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Marty Yopp

Business Education — The Yopp Way
Helping citizens seek financial success in an increasingly global society
By Cheryl Dudley
When it comes to business education, Professor Marty Yopp is premier in the state. In fact, of the 273 secondary school business teachers in the state of Idaho, 33 percent have either taken classes from or are products of Yopp’s business education program in the College of Education at the University of Idaho.

In recognition of her outstanding dedication and service to business education, Yopp received the prestigious President’s Award at the 2009 Western Business Education Association conference in Coeur d’Alene. The WBEA is an affiliate of the National Business Education Association and is made up of business educators from 11 western states and three Canadian provinces. The organization seeks to share educational experiences that will prepare individuals to excel as consumers, workers and citizens in economic systems.

“I believe with all my heart I would not be where I am today without Marty Yopp’s influence and guidance,” said Angie Neal, president of WBEA. Neal is pursuing a doctoral degree at the University of Idaho, Boise and has worked for the Idaho Division of Professional-Technical Education as Program Manager of Business, Management, and Marketing Education for nine years.

“Twenty-two years ago, I was a single mother with a two-year-old daughter,” said Neal. “I wanted to finish college and become a business education teacher. At that time in my life, I didn’t think I would reach my goals. Fortunately for me, Dr. Martha Yopp was hired by University of Idaho that same year. She treated me with respect and believed in me. She helped me fulfill my dreams.”

In the field of business education, Yopp’s national influence has put the University of Idaho on the map. She earned a doctorate in higher education from George Washington University in Washington, D.C., and is an accomplished researcher and writer. She has published 20 refereed publications and 12 other publications, eight book chapters, seven books, 49 professional meeting papers and presentations, and has managed 32 grants totaling in excess of $222,000. She also created the Business Technology Curriculum Guide – An Integrated Curriculum Web site, and has managed it for the past eight years. She has presented the curriculum guide at regional, state and national professional development conferences. Teachers in rural schools across the U.S. access the curriculum online and use it in their classrooms.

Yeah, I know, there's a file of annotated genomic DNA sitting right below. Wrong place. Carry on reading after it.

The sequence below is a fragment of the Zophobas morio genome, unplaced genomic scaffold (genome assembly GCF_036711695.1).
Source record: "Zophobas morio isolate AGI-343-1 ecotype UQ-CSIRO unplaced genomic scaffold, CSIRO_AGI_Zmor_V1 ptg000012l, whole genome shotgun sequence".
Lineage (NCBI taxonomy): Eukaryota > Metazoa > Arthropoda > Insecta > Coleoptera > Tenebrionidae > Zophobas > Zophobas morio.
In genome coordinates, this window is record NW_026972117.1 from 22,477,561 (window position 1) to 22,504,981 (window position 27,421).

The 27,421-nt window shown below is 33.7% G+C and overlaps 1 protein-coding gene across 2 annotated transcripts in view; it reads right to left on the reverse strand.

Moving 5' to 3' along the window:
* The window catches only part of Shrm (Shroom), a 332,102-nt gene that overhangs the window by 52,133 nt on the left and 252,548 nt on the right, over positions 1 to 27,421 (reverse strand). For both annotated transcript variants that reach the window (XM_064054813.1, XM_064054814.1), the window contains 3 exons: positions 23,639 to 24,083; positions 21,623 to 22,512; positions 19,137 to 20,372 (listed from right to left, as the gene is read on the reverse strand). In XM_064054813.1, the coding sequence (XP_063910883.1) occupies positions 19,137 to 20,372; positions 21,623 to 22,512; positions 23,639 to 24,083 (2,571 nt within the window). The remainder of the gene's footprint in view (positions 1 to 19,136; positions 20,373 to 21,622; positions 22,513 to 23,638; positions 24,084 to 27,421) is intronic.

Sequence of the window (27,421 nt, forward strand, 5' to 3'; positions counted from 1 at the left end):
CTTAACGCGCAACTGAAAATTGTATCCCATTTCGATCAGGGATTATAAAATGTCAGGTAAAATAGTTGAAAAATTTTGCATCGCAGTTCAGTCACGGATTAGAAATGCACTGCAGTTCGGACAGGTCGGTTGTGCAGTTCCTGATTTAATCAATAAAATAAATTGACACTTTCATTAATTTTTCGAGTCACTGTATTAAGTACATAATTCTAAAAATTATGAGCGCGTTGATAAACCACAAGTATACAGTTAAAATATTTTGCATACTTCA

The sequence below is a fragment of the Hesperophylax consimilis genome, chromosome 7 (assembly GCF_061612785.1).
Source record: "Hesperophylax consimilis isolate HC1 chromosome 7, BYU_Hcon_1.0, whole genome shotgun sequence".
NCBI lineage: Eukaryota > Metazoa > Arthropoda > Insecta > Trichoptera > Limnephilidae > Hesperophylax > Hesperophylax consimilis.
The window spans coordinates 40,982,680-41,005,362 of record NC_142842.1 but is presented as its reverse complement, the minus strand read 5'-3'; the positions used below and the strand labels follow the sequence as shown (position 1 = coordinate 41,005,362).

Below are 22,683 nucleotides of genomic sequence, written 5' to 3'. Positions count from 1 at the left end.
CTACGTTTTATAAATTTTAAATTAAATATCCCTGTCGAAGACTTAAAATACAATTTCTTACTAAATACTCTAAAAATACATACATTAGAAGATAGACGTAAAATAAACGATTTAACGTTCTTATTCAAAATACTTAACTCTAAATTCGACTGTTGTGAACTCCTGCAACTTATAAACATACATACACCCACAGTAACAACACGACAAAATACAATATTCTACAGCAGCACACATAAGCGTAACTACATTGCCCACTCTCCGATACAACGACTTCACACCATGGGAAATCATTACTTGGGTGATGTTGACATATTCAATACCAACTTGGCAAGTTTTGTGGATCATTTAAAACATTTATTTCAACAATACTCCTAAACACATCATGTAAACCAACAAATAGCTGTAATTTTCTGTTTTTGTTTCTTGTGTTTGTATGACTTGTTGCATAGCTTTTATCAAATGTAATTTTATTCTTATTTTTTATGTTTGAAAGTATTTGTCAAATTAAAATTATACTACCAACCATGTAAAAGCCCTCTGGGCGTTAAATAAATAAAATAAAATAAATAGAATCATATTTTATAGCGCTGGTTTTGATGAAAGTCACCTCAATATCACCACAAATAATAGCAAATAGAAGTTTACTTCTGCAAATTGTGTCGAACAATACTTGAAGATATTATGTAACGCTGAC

“Dr. Marty Yopp was a passionate advocate for business education when I met her in 1997,” said Jennifer Lynn of Moscow Junior High School. “And she continues to help us be the best educators we can be. I say this in the present tense because we all remain her students even as we become fellow educators. Dr. Yopp’s determination to not only prepare future teachers, but also provide continuing educational opportunities for current teachers, makes her an inspiration for us all. Her willingness to work with me and my schedule as a nontraditional student so I could complete my master's program, demonstrated to me firsthand what a great educator should look like, at any grade level. I will be forever grateful for her support, both then and now.”

It is faculty like Yopp who make the University of Idaho a place of excellence. Her dedication and passion to her work make her students proud to say they are University of Idaho alumni, and her deep concern for her students continues to impact them throughout their careers.

“It is probably not much of a stretch to say that Marty has had a positive impact on almost every secondary business education instructor in this state,” said Debbie Brumley of Capital High School in Boise.